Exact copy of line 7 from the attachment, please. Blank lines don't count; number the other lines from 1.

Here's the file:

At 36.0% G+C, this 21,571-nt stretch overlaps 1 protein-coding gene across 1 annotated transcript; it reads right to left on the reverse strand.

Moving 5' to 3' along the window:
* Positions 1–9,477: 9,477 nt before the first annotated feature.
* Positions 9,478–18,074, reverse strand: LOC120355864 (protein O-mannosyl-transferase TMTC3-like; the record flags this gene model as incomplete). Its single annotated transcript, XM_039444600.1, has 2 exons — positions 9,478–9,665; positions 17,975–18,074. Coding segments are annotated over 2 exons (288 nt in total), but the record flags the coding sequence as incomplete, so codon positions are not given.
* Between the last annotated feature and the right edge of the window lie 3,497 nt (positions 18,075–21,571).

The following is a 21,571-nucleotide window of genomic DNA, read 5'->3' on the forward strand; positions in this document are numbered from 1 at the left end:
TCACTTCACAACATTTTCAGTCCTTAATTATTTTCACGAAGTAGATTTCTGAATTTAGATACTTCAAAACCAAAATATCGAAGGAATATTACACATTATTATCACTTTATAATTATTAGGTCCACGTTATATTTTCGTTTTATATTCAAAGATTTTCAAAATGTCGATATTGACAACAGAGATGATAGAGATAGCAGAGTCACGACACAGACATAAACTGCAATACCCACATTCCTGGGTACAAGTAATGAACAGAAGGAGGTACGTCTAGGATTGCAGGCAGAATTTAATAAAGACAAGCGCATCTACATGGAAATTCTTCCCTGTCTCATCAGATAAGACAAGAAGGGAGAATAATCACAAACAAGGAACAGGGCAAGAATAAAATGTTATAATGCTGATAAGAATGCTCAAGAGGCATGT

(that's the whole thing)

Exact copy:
TCACTTCACAACATTTTCAGTCCTTAATTATTTTCACGAAGTAGATTTCTGAATTTAGATACTTCAAAACCAAAATATCGAAGGAATATTACACATTATTATCACTTTATAATTATTAGGTCCACGTTATATTTTCGTTTTATATTCAAAGATTTTCAAAATGTCGATATTGACAACAGAGATGATAGAGATAGCAGAGTCACGACACAGACATAAACTGCAATACCCACATTCCTGGGTACAAGTAATGAACAGAAGGAGGTACGTCTAGGATTGCAGGCAGAATTTAATAAAGACAAGCGCATCTACATGGAAATTCTTCCCTGTCTCATCAGATAAGACAAGAAGGGAGAATAATCACAAACAAGGAACAGGGCAAGAATAAAATGTTATAATGCTGATAAGAATGCTCAAGAGGCATGT